RARA-AVIS: Ross Macdonald vs. Elmore Leonard

From: Frederick Zackel ( fzackel@wcnet.org)
Date: 21 Aug 2007

I have been hesitant to de-lurk, but I know a bit about both men and their writing styles and their strategies. RM came up with the notion that the detective was the least important character in the piece. The victim, the corpse, was the most important. The story was about the corpse. The line about Archer turning sideways and he can't be seen, well, that was RM's hard-earned goal. He used to tell me that a good writer never has to describe the detective; the questions the detective asks describe the detective. He also said the detective is like a welder's gloves; the material of the story was hot enough, it could singe. So the detective was the go-between; he carries the heat for the reader. RM wanted distance to be important. RM was literary; he said that The Great Gatsby was a detective story, just written from a different character's POV than we expect. Oh, and all of his lost children look like young Huck Finn, who was an abused teenager, by the way. RM was about saving the lost children; he himself lived in fifty different places growing up; I guess that's where that came from. I have always loved the compassion in his stories. Want to see it? read the last two pages of The Blue Hammer, his last book. In these days of neo-noir, how quaint. How ... unsaleable.

Elmore Leonard grew up in the South during the Bonnie & Clyde era. One of his earliest memories was about those cross-country gangsters of the 1930s. He was born the same year as Flannery O'Connor; they both wrote from their Roman Catholicism. She was a fierce Catholic, while Leonard switched to Alcoholics Anonymous. (He lived; she didn't.) Leonard, compared to RM, erases every trace of the author. If you look at any page, notice he has cleaned away all the adjectives, adverbs, and the like. Shit, he erases speech tags. Description? Less than the bare minimum. Almost all dialogue, and most of it is written obliquely, away from the plot arcs. Dig out your copy of GLITZ, and there is a scene where two detectives are talking on the phone from two different cities. As clean, as bare as page 16 in your Postman Always Rings Twice. Just look at that one, two pages, in Glitz from a writer's standpoint, and wow, Leonard pulls it off, and we never notice. Also, Leonard writes each scene absolutely separate, absoluetly stand-aone, without CARING what the ending will be. Notice also that almost every one of his novels is a re-write of High Noon. That movie really got to him. Oh, and there is two bad guys at the start of almost every novel, one white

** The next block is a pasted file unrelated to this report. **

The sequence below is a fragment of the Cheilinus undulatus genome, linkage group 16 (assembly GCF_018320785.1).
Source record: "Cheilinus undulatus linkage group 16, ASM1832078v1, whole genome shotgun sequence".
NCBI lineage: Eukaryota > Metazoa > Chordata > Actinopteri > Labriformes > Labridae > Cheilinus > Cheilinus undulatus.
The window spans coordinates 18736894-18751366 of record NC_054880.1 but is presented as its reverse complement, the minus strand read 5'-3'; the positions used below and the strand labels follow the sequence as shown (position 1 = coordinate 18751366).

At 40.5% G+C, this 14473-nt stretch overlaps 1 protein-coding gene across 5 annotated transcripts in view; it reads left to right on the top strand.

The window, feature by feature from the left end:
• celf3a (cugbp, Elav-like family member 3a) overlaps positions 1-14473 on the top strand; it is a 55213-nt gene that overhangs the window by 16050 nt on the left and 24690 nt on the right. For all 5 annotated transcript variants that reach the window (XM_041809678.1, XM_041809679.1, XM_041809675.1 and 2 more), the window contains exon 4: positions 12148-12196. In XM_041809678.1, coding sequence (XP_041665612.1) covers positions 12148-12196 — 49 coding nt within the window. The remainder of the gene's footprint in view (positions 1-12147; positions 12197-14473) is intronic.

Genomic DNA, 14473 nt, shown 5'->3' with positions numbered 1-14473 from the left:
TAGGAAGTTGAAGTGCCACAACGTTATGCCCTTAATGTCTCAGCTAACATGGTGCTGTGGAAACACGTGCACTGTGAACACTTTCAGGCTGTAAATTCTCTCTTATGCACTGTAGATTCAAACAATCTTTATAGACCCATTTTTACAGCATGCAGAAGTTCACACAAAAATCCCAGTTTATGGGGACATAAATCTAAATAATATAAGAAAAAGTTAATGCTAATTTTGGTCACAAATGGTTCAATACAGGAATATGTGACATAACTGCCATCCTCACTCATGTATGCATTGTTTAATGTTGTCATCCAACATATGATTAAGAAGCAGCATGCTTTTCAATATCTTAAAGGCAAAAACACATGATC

& one black. Sooner or later, Leonard told me, one of them will kill the other. It's how he starts. Next strategem? Well, pick any scene in any of his books over the last, oh, 25 years. Notice that the character in the scene with the most POWER is the main character in that scene. He will junk the whole scene, or re-writing it for days on end, until he knows who is the POWER in that scene. That character gets his moment of glory. That momemnt of glory is more important than where the plot was going toward.

Every writer today imitates Leonard. Ross Macdonald's style is nowhere imitated.

Go figure. Me, I figure it's a fad. I blame the movies. Oh, yeah, Leonard laughs about how almost all 40 of his books has been made into a movie.
"They don't know how to do it." But he cashes the check.

This past weekend, in the 21 August, 2007, New Yorker, Adam Gopnik, in his essay, "Blows Against the Empire: The return of Philip K. Dick," actually writes, "No one hates the rise of Elmore Leonard so much as a lover of Ross Macdonald." He's full of shit, but I can see how he got that idea.

My two cents.

Fred Zackel

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